MAYS LANDING — Survivors of human trafficking can be children, adults, friends or neighbors and may not even know, or be able to admit, they are being or have been trafficked, Atlantic Cape Community College students learned during an informational session Wednesday morning.
“Human trafficking is the use of humans for the purpose of sexual slavery or labor exploitation,” Assistant Prosecutor Erika L. Halayko said. “But it’s so much more than that. It’s about manipulation and control. It’s also about abuse on so many different levels — physical, emotional, psychological.”
During the symposium, a collaboration among the Atlantic County Prosecutor’s Office, the FBI and the college, panelists spoke about the different types, signs and mental effects of human trafficking, as well as how prosecutors and investigators work these types of cases.
Chief Assistant Prosecutor Danielle S. Buckley, the first prosecutor to charge human trafficking in Atlantic County, explained that in its most basic form, human trafficking is forced labor.
“This is a crime that thrives in the shadows,” Buckley said. “It thrives in the shadows, and we have to pull it out into the light and shine light onto it.”
She said migrant workers and labor camps on blueberry farms in the western part of the county can be susceptible to human trafficking if they’re forced to work without pay or under harsh conditions.
However, commercial sex exploitation — in which victims can be lured with drugs and alcohol and then forced into sex — may be the most well-known type, she said.
Dozens of students packed the auditorium to listen and ask questions.
Kendall Elliot, a criminal justice major, said the event “opened his eyes.”
“We could be walking by every day and not even know it’s happening,” the 21-year-old Mays Landing resident said.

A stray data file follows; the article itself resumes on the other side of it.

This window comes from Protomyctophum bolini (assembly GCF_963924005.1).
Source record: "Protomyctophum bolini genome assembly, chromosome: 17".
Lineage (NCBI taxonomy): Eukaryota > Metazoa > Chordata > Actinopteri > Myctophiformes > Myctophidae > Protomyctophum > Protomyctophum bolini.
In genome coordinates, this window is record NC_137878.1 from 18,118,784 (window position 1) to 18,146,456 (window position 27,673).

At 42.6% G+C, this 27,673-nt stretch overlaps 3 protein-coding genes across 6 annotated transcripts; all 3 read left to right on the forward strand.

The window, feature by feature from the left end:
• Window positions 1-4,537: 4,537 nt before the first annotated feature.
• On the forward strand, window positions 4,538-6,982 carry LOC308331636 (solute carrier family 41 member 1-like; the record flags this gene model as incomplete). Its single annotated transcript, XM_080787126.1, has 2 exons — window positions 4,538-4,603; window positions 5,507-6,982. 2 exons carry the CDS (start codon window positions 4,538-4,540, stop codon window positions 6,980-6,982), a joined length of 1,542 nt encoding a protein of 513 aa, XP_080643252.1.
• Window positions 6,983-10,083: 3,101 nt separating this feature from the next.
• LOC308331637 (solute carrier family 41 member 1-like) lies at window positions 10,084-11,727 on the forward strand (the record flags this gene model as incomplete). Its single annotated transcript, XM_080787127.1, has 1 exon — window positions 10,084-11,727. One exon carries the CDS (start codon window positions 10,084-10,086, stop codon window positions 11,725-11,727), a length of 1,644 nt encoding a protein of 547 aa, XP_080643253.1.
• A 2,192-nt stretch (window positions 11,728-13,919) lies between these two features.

“New Jersey is the perfect place for human trafficking,” said Judge Susan F. Maven, of Atlantic County Superior Court’s Family Division. “We have various ways that people can move through the state very quickly by highway, by train, and it makes it very easy for traffickers to move into an area, recruit, do their business and then move on before they’re detected.”
The court created a program called YES, or Youth Empowered for Success, to help juveniles who are at risk for sexual or labor exploitation. Maven said they’re working with 10 young women identified as being at risk.
Monica Kristen, a social worker at Avanzar, formerly the Atlantic County Women’s Center, said they work with clients all over the state who have experienced human trafficking.
“Most clients don’t even ever admit that they’re really a victim of trafficking,” Kristen said. “It is oftentimes formed in a way that makes it seem as though it was their choice, when really this is a situation that occurs because of a lack of choice.”
She said the mental side effects can be long-lasting.
“When you really stop and think about what would happen mentally to a person who is being taken or being tricked into doing something that they don’t want to do, they’re 12, 13 years old,” she said. “What kind of lasting impact is that going to have on a person? It’s major.”
She said they focus on the mental aspects of dealing with the trauma human trafficking can cause, connecting them with services, counselors or just a safe place to stay.
Kamaryn Johnson, 19, went to the event at the urging of her ethics teacher, she said, but came away from the program with a lot more than she expected.
“It can happen right under your nose,” she said. “It’s the real world. You have to stay aware.”